Setting up a power of attorney is one of the most important estate planning tools a person has. Why is this? A power of attorney is a document you create that authorizes someone to manage your affairs and act on your behalf if you become incapacitated or otherwise unable to manage your affairs.
There are two kinds of powers of attorney. The first is a medical power of attorney, which grants power to an individual you name to make medical decisions for you if you become incapacitated, sick, or injured and cannot advocate on your behalf. There are also financial powers of attorney, which grant power to an individual to make the more day-to-day decisions on business and financial affairs.
Your agent can be a person or a professional company.
A lot of thought goes into who you designate to step into your shoes when you cannot. It’s important to do this now while you have the benefit of forethought to assign certain responsibilities to one or various agents.
A power of attorney for legal and financial affairs can authorize either a natural person (a human) or a professional entity (such as an accountant or law firm). You may designate a broad range of duties to one person —duties like conducting business transactions, hiring assistants, filing tax returns, paying bills, etc. On the other hand, there may be other affairs you wish to designate to a skilled person or entity—investing, banking, handling mail, specific business operations, etc
Is Your Agent Someone You Can Trust?
One thing is for sure: Whoever you appoint as an agent in your power of attorney should have your unfettered trust in their integrity. Think about why: the agent has the legal authority to handle your affairs when you’re incapacitated and cannot object to the decisions being made on your behalf. Unfortunately, many times, an agent has abused this power and used it to enrich themselves by dishonestly transferring assets to themselves and others. On the medical side, this person may literally be making life or death decisions.
Your agent should also have your trust in their ability to carry out the role. Consider whether the agent has the capacity to carry out their duties with a reasonable amount of skill and diligence.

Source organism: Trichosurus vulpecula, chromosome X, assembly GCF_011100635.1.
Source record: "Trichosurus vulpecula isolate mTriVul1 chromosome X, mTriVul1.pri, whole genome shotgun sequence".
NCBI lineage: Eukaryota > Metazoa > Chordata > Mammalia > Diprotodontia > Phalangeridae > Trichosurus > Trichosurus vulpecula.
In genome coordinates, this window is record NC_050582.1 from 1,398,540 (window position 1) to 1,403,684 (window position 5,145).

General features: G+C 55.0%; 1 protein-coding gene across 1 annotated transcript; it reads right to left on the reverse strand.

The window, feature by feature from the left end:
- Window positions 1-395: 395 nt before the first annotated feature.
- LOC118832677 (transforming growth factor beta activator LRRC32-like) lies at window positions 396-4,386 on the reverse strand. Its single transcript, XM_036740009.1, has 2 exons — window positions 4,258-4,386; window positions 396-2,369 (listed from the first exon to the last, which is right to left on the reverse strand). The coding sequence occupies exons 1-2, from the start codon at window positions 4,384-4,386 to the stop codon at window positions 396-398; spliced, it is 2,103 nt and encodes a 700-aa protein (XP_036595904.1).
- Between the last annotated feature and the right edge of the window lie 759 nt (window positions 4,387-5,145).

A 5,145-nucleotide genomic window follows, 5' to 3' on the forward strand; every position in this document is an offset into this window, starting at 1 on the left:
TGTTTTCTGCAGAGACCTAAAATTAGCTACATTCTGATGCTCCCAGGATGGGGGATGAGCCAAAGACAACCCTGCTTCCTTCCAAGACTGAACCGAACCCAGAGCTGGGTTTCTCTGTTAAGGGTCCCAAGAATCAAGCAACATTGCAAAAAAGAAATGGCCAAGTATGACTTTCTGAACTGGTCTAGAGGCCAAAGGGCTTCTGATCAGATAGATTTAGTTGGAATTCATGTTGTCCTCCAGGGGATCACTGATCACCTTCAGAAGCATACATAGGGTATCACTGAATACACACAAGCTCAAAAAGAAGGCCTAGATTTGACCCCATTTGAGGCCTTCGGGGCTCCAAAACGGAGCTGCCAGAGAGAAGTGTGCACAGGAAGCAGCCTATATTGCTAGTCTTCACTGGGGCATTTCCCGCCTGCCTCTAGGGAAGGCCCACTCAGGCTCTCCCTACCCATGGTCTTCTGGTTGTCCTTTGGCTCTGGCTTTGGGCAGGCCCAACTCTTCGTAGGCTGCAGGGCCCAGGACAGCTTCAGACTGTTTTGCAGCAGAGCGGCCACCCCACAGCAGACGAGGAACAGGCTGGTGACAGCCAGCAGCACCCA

Who Will Be a Back-Up Agent If Your Agent Cannot Fulfill Their Duties?
Another consideration when drafting a power of attorney is who the alternate agents will be if your agent becomes incapacitated themselves or cannot fulfill their role by circumstance. Also, consider that because an agent can serve doesn’t mean the agent will serve. A named agent may play a proverbial game of Hot Potato and deny their designation to avoid the responsibility and inherent liability. This situation can be avoided by having depth in your roster of agents. In your power of attorney, you can name who will step in once the succeeding agent is unable to.
A well-drafted power of attorney accounts for all contingencies. If there is an agent role that still needs to be filled and there are no alternates in the document (or there are no available alternates left), the document can designate a party who has the power to name agents.
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If you would like to discuss your estate plan with an attorney as soon as possible, great! We would love to hear from you. You can reach out to us here. We would also like to invite you to attend one of our informative and interactive workshops. You’ll leave the seminar with newfound knowledge on making your estate plan work for you, avoiding common pitfalls, and the answers to some of our most frequently asked questions.